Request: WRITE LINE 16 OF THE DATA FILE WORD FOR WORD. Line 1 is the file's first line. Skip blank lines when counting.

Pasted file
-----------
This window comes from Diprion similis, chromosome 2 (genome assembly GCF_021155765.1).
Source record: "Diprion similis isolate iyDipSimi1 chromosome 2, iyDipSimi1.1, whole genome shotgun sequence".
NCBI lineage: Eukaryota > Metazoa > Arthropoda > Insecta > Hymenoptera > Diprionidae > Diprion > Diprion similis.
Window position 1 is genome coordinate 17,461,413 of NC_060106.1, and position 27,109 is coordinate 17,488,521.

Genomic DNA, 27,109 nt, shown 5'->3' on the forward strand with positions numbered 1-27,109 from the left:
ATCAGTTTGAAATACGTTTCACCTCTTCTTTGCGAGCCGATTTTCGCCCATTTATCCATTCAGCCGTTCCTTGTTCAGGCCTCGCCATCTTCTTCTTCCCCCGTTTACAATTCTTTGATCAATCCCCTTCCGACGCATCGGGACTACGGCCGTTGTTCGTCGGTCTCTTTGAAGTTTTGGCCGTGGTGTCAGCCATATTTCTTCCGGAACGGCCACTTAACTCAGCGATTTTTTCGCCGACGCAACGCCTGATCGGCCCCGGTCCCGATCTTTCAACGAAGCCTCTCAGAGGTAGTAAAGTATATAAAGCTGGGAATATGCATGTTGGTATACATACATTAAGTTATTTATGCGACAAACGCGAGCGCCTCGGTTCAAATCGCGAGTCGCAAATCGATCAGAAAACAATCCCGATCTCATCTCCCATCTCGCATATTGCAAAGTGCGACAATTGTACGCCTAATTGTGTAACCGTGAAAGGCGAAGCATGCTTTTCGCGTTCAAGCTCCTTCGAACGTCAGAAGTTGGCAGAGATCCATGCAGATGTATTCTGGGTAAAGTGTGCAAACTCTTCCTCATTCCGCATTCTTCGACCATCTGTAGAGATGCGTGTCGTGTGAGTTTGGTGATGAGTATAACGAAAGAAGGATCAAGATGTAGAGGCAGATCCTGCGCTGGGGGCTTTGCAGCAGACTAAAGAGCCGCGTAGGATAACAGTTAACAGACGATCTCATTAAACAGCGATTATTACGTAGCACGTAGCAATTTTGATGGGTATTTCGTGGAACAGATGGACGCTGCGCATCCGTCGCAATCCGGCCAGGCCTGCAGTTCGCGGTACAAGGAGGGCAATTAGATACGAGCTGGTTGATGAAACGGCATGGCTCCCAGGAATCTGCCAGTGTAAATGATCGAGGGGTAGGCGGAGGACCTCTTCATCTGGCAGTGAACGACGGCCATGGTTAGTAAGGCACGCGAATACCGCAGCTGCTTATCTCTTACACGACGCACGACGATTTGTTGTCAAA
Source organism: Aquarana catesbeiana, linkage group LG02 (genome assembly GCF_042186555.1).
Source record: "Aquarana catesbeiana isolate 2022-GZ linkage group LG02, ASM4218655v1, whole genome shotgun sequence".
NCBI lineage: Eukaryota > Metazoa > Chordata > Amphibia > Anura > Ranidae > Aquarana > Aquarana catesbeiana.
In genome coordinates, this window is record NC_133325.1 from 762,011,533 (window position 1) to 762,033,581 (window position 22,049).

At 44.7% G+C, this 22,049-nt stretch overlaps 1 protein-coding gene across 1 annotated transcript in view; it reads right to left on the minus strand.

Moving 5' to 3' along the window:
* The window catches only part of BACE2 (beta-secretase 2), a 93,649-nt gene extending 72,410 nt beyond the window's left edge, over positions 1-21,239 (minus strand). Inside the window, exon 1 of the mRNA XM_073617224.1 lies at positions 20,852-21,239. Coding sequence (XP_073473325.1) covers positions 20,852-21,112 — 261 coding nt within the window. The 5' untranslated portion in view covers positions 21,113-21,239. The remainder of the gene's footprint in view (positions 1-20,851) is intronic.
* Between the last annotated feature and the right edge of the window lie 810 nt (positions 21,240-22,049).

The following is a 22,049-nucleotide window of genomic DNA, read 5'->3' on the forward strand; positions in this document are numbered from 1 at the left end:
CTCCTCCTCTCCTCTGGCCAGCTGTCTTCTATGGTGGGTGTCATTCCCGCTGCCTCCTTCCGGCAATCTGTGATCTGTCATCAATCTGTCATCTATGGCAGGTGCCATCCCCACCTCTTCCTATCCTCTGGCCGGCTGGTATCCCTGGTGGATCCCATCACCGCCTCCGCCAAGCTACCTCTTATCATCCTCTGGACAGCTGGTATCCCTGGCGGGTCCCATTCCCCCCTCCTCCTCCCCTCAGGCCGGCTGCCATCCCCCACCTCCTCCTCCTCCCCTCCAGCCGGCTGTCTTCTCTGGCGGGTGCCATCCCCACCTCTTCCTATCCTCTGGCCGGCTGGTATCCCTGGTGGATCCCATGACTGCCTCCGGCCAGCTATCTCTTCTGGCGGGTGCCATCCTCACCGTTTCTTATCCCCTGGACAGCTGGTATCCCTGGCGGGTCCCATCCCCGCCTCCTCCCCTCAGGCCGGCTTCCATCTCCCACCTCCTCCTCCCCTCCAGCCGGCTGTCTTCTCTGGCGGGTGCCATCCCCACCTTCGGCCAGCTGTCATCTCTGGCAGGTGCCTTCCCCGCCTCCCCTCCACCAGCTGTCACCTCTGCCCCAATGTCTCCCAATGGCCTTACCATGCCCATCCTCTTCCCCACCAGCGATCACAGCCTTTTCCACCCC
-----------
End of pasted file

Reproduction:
CTCCTCCTCTCCTCTGGCCAGCTGTCTTCTATGGTGGGTGTCATTCCCGCTGCCTCCTTCCGGCAATCTGTGATCTGTCATCAATCTGTCATCTATGGCAGGTGCCATCCCCACCTCTTCCTATCCTCTGGCCGGCTGGTATCCCTGGTGGATCCCATCACCGCCTCCGCCAAGCTACCTCTTATCATCCTCTGGACAGCTGGTATCCCTGGCGGGTCCCATTCCCCCCTCCTCCTCCCCTCAGGCCGGCTGCCATCCCCCACCTCCTCCTCCTCCCCTCCAGCCGGCTGTCTTCTCTGGCGGGTGCCATCCCCACCTCTTCCTATCCTCTGGCCGGCTGGTATCCCTGGTGGATCCCATGACTGCCTCCGGCCAGCTATCTCTTCTGGCGGGTGCCATCCTCACCGTTTCTTATCCCCTGGACAGCTGGTATCCCTGGCGGGTCCCATCCCCGCCTCCTCCCCTCAGGCCGGCTTCCATCTCCCACCTCCTCCTCCCCTCCAGCCGGCTGTCTTCTCTGGCGGGTGCCATCCCCACCTTCGGCCAGCTGTCATCTCTGGCAGGTGCCTTCCCCGCCTCCCCTCCACCAGCTGTCACCTCTGCCCCAATGTCTCCCAATGGCCTTACCATGCCCATCCTCTTCCCCACCAGCGATCACAGCCTTTTCCACCCC